Group Calculates Consumers Pay 50 cents a Gallon More than Last Year
Santa Monica, CA — Motorists nationwide are sending $140 million in extra profits over last year’s figures to oil companies, cause for corporate celebration but for consumers only pain at the pump, said the nonprofit, nonpartisan Foundation for Taxpayer and Consumer Rights (FTCR).
Regular gasoline today costs about 72 cents a gallon more nationally than it did at this time last year, and 85 cents a gallon more in California. Of that, 41 cents goes to increased profits for oil companies nationally, for a whopping extra profit to the oil companies of $140.8 million dollars, said FTCR. California alone is paying $22.5 million a day in extra profits over the same period last year.
“The price at the pump and the profit margins of the oil companies keep setting record highs every year,” said petroleum analyst Tim Hamilton, who completed the analysis for FTCR. “It is hard to say where or when it will stop.”
The chart below, (click here to view chart) from Hamilton, shows daily average gasoline consumption in the U.S. and in California, based on 2005 figures. Then the per-gallon price increase from June 2005 to June 2006 (the latest available data), the increase in the price of crude oil over the same period, and the pump increase above the per-gallon cost of crude oil. Most of that is profit, as other costs are relatively stable.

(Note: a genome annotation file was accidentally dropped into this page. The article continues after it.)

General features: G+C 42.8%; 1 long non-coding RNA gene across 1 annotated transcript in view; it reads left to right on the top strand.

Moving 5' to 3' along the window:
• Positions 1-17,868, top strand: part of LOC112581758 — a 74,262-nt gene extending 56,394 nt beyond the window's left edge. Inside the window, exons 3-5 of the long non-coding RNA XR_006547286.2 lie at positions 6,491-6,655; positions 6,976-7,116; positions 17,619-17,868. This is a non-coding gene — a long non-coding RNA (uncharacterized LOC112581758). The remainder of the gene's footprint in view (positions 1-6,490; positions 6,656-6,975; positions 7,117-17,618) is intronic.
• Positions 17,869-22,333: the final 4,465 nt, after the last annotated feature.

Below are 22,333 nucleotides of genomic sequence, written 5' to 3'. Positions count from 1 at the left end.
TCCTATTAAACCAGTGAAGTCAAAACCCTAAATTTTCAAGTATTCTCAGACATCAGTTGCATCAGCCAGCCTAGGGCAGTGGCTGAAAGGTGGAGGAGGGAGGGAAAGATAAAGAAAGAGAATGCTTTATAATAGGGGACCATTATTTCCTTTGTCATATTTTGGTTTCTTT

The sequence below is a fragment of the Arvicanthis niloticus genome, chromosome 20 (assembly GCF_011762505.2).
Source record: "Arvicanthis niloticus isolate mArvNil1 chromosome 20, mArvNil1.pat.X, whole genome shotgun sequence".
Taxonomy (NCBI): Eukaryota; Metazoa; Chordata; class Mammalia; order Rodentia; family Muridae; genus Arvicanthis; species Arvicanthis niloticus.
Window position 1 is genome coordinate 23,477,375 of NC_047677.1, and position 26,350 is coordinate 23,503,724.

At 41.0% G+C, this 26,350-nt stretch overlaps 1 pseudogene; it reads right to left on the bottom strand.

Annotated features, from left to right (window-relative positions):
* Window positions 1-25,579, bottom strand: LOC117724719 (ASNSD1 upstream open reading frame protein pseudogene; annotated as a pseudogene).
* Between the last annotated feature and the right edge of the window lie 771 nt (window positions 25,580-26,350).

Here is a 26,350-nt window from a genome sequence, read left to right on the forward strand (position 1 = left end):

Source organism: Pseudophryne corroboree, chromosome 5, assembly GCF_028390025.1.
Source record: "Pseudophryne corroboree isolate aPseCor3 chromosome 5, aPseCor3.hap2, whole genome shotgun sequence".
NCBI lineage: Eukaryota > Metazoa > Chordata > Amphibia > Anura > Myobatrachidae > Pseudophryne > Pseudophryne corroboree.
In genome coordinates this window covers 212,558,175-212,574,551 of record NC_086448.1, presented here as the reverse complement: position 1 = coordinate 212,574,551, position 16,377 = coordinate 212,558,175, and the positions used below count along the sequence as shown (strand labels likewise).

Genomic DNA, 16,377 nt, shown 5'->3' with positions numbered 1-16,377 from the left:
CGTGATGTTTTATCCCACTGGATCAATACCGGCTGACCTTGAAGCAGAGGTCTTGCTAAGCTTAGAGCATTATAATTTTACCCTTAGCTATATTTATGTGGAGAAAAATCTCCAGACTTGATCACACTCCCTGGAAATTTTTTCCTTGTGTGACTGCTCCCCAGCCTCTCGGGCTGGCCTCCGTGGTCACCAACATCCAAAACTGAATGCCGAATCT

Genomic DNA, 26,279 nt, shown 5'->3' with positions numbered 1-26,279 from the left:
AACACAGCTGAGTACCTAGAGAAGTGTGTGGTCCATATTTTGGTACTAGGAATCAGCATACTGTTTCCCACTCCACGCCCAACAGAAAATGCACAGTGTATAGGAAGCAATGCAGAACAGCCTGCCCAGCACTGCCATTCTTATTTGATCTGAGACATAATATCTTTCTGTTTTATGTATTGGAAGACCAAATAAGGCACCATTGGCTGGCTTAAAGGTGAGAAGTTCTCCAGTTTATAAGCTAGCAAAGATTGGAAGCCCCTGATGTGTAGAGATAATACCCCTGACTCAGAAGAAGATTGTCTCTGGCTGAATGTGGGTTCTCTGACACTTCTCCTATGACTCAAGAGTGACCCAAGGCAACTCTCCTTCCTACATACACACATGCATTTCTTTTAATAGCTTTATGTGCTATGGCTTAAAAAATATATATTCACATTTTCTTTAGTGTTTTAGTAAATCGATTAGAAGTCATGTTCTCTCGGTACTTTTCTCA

The result, at the right hand side of the chart, is the excess profit paid daily by motorists to oil companies.
Here’s how the calculation works: On July 1, 2005, the spot market price of the US crude benchmark “West Texas Intermediate” (WTI) was $59.11 per 42 gallon barrel or $1.41 per gallon. On June 30, 2006, the EIA reported the spot price at $72.05 or $1.72 cents per gallon. Year to year, the spot price went up 31 cents per gallon.
The chart above shows that the pump price in the US went up 72 cents per gallon, or 41 cents more than the increase in crude oil prices. In CA, the price rose 85 cents, or 54 cents above crude, less four cents for increased state taxes. Multiplied by the estimated volume on the fourth of July (average daily volume in June 2005), consumers will pay nearly $141 million more at the pump in the US on July 4 alone, due to inflated refinery profits. In California, consumers will pay $22.5 million more in inflated profits over record-setting 2005 profits.
If that’s not enough to make consumers wish on Independence Day for independence from oil companies, see the graph below (click here to view graph), showing the increase in gasoline prices over the last five years.
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